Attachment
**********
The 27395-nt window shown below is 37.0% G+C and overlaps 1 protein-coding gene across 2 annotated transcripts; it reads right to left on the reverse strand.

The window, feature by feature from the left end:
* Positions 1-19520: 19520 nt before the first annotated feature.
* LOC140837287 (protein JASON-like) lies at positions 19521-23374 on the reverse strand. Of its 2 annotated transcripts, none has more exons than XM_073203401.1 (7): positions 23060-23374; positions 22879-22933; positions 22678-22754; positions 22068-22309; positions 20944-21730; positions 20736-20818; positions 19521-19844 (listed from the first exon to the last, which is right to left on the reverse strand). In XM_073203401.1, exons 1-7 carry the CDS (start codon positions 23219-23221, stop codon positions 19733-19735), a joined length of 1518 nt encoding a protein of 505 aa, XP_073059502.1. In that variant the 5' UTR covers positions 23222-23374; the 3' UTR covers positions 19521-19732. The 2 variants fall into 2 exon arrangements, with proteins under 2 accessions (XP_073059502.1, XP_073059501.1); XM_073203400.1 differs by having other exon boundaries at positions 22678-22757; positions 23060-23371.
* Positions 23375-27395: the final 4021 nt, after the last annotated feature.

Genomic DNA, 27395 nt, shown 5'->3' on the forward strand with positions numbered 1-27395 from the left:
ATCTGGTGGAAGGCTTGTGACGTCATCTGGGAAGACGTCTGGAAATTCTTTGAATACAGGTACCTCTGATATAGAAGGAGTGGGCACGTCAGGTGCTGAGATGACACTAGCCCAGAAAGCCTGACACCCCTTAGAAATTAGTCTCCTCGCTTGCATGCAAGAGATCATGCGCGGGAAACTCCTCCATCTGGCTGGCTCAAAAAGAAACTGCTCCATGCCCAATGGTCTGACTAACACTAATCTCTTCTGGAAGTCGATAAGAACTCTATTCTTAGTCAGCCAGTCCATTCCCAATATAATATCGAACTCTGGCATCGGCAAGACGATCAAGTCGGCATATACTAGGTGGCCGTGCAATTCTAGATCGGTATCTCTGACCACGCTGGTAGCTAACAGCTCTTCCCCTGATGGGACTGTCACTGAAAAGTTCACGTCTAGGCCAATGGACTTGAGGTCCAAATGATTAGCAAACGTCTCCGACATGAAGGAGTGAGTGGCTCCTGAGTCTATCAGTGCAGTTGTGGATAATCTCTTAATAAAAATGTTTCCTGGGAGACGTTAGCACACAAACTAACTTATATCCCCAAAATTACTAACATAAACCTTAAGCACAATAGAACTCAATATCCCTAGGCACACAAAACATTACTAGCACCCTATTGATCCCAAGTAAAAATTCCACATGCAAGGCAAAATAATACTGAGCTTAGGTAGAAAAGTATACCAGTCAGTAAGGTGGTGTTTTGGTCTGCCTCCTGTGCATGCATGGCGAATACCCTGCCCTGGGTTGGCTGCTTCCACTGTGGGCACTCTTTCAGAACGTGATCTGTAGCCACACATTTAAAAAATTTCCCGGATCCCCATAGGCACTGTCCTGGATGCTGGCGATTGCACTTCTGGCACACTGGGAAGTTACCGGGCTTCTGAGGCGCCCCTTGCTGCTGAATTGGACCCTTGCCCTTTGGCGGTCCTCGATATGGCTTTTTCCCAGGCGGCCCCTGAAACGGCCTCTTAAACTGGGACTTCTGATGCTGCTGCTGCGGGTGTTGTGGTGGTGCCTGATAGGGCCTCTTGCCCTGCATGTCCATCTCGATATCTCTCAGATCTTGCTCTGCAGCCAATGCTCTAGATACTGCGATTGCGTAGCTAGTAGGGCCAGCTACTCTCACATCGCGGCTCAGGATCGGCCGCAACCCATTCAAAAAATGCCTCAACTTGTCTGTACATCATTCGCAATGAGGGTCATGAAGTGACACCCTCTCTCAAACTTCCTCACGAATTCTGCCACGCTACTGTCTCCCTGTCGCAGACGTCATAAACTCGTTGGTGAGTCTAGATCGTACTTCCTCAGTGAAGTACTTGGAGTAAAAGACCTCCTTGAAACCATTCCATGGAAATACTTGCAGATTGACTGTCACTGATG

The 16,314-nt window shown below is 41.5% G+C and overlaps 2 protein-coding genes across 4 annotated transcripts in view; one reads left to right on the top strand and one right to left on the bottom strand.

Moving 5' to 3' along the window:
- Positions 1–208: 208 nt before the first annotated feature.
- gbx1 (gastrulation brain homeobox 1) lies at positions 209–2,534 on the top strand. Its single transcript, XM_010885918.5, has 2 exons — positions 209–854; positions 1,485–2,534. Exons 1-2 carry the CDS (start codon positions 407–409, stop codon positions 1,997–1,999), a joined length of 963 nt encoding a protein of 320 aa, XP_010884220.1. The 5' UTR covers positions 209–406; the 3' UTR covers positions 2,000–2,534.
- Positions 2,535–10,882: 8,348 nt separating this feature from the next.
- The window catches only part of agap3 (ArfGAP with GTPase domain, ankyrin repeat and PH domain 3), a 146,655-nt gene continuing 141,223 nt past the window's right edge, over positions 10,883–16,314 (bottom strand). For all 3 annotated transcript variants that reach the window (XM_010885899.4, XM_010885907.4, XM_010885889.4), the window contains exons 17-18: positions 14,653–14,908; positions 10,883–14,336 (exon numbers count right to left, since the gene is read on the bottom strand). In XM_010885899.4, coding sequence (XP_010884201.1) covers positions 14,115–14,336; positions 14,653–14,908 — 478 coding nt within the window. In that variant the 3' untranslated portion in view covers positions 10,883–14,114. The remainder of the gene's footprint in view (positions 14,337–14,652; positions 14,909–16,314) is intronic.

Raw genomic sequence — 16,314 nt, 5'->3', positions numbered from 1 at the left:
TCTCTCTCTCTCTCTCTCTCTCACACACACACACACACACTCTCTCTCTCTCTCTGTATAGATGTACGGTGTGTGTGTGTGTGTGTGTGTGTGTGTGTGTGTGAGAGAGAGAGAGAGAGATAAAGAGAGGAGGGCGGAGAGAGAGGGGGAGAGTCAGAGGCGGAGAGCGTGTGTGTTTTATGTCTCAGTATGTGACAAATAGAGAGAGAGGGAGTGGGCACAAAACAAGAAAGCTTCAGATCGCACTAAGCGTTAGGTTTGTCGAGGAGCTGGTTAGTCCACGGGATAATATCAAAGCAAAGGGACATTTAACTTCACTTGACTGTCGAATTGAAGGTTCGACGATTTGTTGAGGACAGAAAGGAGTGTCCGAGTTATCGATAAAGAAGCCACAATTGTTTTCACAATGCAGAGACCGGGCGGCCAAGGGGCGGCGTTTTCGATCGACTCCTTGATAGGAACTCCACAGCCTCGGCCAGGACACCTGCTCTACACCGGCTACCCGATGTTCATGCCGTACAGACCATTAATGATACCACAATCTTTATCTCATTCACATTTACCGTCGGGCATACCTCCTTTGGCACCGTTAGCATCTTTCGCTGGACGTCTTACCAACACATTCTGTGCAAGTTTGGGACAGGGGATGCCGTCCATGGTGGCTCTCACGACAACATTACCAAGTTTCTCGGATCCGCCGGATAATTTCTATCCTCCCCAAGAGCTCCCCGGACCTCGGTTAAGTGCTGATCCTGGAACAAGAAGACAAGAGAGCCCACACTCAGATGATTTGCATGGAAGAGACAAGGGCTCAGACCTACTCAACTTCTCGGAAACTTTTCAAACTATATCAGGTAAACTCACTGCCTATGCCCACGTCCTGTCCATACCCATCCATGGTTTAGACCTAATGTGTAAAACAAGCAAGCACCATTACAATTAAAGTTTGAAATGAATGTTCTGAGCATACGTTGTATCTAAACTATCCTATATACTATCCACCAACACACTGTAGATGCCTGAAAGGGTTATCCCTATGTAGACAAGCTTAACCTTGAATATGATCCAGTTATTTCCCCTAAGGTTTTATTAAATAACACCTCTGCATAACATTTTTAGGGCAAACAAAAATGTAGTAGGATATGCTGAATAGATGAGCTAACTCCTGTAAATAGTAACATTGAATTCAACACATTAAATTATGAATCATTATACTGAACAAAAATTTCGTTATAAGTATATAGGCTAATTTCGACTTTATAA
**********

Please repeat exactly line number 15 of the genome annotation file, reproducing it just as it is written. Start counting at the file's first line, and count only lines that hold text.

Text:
TCTCTCTCTCTCTCTCTCTCTCACACACACACACACACACTCTCTCTCTCTCTCTGTATAGATGTACGGTGTGTGTGTGTGTGTGTGTGTGTGTGTGTGTGTGAGAGAGAGAGAGAGAGATAAAGAGAGGAGGGCGGAGAGAGAGGGGGAGAGTCAGAGGCGGAGAGCGTGTGTGTTTTATGTCTCAGTATGTGACAAATAGAGAGAGAGGGAGTGGGCACAAAACAAGAAAGCTTCAGATCGCACTAAGCGTTAGGTTTGTCGAGGAGCTGGTTAGTCCACGGGATAATATCAAAGCAAAGGGACATTTAACTTCACTTGACTGTCGAATTGAAGGTTCGACGATTTGTTGAGGACAGAAAGGAGTGTCCGAGTTATCGATAAAGAAGCCACAATTGTTTTCACAATGCAGAGACCGGGCGGCCAAGGGGCGGCGTTTTCGATCGACTCCTTGATAGGAACTCCACAGCCTCGGCCAGGACACCTGCTCTACACCGGCTACCCGATGTTCATGCCGTACAGACCATTAATGATACCACAATCTTTATCTCATTCACATTTACCGTCGGGCATACCTCCTTTGGCACCGTTAGCATCTTTCGCTGGACGTCTTACCAACACATTCTGTGCAAGTTTGGGACAGGGGATGCCGTCCATGGTGGCTCTCACGACAACATTACCAAGTTTCTCGGATCCGCCGGATAATTTCTATCCTCCCCAAGAGCTCCCCGGACCTCGGTTAAGTGCTGATCCTGGAACAAGAAGACAAGAGAGCCCACACTCAGATGATTTGCATGGAAGAGACAAGGGCTCAGACCTACTCAACTTCTCGGAAACTTTTCAAACTATATCAGGTAAACTCACTGCCTATGCCCACGTCCTGTCCATACCCATCCATGGTTTAGACCTAATGTGTAAAACAAGCAAGCACCATTACAATTAAAGTTTGAAATGAATGTTCTGAGCATACGTTGTATCTAAACTATCCTATATACTATCCACCAACACACTGTAGATGCCTGAAAGGGTTATCCCTATGTAGACAAGCTTAACCTTGAATATGATCCAGTTATTTCCCCTAAGGTTTTATTAAATAACACCTCTGCATAACATTTTTAGGGCAAACAAAAATGTAGTAGGATATGCTGAATAGATGAGCTAACTCCTGTAAATAGTAACATTGAATTCAACACATTAAATTATGAATCATTATACTGAACAAAAATTTCGTTATAAGTATATAGGCTAATTTCGACTTTATAA